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As a mortician, undertaker or funeral director, you will be a bridge for those who wish to make plans for their future death, as well as those who have recently survived the death of a loved one and wish for closure. Morticians and undertakers may help clients resolve insurance claims, apply for veterans' funeral benefits, arrange transportation for mourners, decorate the sites of all services, and find resources on overcoming grief among many other diverse tasks. Funeral service managers conduct the general matters of running a funeral home, such as allocating expenses, handling marketing and public relations, and managing staff. For many who aspire to become a funeral service worker, the key to success is by obtaining an associate's degree in mortuary science. Funeral directors and embalmers are legally required to obtain a license everywhere, except Colorado. Additionally, funeral service workers are expected to do an apprenticeship of 1-3 years under the guidance of a licensed funeral service professional. As a funeral service worker, you may need to coordinate funeral services within 24 to 72 hours of death. For many funeral service workers, this means working long, unpredictable hours in the evening and on weekends. For funeral service employees, the work is never truly done. As a mortician, undertaker, or funeral director, you will be a member of a robust, growing industry that provides vital services to those who need them.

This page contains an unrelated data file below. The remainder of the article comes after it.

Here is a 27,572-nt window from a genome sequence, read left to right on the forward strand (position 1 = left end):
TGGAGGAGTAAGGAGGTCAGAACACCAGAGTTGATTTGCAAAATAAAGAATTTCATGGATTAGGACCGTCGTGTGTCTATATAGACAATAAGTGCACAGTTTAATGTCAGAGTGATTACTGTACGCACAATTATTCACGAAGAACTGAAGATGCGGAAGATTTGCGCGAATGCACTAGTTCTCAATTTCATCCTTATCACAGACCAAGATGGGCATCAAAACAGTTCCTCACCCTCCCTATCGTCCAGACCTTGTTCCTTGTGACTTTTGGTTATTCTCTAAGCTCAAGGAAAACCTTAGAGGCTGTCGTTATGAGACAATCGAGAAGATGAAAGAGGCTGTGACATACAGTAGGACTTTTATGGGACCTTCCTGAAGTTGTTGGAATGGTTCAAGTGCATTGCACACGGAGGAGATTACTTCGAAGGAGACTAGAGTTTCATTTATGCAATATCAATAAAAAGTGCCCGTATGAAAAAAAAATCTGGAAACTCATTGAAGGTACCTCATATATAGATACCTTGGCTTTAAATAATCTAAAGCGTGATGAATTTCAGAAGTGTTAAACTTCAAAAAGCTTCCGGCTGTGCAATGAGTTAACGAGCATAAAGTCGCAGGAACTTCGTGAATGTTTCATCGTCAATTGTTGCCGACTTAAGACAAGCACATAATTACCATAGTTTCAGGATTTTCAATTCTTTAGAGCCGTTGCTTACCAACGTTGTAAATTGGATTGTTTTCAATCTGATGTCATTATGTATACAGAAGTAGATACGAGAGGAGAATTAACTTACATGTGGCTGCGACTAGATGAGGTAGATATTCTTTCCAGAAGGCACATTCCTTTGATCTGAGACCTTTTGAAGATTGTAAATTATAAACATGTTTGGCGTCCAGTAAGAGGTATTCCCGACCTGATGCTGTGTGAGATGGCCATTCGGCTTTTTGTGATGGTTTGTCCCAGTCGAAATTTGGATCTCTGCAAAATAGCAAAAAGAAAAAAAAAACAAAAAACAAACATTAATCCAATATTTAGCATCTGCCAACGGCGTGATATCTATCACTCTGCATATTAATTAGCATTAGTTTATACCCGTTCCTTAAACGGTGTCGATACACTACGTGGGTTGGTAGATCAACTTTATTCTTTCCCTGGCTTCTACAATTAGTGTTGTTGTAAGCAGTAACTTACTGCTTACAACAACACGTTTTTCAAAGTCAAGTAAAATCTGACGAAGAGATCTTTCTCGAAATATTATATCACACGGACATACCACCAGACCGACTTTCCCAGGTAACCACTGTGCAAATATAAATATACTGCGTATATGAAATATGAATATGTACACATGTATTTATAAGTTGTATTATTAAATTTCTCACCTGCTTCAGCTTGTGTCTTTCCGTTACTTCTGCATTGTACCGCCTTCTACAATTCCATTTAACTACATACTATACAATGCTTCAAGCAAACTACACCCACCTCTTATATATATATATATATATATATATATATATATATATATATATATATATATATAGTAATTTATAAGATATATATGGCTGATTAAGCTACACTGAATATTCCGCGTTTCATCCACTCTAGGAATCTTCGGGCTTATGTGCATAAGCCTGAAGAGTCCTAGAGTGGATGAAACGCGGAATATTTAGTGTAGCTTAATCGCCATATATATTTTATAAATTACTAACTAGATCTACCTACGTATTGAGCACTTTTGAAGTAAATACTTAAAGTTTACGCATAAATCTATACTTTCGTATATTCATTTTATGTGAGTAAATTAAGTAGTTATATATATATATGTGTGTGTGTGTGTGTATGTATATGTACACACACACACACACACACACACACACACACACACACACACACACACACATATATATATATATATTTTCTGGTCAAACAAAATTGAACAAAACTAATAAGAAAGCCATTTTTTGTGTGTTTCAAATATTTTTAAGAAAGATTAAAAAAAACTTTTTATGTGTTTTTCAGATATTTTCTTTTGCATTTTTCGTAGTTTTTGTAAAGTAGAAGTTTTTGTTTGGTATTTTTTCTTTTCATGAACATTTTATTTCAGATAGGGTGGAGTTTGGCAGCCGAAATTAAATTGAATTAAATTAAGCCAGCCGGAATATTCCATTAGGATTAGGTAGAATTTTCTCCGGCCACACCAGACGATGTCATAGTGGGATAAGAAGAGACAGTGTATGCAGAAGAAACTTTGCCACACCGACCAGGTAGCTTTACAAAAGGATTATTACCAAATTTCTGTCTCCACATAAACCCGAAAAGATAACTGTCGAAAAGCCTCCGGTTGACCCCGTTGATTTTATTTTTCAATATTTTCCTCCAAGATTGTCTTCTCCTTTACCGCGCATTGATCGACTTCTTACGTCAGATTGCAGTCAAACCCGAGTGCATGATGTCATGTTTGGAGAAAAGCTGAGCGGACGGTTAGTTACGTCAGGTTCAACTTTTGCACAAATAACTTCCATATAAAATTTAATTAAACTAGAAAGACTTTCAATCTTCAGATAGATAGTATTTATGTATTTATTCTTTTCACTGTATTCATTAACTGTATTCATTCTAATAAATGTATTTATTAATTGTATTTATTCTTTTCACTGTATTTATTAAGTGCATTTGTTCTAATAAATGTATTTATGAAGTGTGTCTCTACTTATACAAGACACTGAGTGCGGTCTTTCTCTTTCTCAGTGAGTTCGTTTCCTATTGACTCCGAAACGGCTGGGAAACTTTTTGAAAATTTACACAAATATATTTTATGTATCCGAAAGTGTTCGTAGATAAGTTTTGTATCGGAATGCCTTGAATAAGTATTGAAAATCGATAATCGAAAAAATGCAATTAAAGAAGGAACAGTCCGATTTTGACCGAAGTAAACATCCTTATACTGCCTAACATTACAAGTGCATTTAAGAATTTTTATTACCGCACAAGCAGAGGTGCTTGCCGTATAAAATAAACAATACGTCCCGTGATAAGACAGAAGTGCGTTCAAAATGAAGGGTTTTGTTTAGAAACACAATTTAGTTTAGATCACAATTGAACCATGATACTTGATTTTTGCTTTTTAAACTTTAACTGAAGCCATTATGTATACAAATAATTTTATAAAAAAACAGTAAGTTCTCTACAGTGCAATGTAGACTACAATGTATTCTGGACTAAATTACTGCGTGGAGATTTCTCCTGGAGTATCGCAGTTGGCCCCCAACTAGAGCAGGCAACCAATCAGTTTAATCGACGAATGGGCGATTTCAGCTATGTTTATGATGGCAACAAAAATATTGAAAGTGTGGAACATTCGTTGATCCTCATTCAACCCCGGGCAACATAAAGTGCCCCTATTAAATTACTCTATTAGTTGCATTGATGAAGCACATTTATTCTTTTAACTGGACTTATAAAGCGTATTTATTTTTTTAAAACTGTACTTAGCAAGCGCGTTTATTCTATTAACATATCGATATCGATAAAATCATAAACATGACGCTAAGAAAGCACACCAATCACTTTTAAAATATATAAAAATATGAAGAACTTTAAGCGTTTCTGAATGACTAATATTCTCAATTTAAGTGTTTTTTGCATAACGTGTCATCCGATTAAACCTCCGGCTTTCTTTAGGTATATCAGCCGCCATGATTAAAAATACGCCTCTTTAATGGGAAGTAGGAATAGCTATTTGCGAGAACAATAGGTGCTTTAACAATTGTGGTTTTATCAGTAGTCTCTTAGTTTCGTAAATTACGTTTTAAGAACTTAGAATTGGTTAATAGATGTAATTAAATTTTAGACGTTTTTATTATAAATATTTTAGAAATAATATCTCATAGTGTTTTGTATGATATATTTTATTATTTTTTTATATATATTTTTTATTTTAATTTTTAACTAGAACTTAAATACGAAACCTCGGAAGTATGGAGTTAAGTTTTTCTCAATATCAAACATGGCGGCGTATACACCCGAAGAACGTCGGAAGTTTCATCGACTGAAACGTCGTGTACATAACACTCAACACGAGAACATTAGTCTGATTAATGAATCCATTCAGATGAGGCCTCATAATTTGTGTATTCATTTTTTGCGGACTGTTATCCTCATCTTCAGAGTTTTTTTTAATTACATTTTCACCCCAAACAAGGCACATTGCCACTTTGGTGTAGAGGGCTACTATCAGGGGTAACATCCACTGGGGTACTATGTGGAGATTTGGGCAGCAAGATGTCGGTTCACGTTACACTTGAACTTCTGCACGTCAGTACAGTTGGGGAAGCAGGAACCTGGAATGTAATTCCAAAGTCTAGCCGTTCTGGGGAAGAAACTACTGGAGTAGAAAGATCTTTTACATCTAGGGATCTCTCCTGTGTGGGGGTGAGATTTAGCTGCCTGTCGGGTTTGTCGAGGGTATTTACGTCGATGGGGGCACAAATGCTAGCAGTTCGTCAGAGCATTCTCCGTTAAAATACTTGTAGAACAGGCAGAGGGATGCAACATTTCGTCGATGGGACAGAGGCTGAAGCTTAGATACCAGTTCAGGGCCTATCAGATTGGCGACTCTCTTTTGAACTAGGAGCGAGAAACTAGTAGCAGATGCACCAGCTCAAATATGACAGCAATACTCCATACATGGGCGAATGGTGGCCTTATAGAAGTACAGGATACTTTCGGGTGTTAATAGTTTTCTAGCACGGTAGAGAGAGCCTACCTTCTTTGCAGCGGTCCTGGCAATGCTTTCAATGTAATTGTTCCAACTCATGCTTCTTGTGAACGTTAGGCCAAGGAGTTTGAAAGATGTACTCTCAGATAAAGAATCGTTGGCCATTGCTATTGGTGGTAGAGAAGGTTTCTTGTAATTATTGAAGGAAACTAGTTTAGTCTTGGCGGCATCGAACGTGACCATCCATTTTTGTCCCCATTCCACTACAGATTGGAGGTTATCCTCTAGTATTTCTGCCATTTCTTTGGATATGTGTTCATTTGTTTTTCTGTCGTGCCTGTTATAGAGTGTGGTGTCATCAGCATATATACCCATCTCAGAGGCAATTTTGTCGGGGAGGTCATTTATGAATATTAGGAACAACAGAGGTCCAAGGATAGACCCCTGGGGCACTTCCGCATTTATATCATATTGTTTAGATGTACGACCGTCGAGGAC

Operate crematory equipment to reduce human or animal remains to bone fragments in accordance with state and local regulations. Duties may include preparing the body for cremation and performing general maintenance on crematory equipment. May use traditional flame-based cremation, calcination, or alkaline hydrolysis.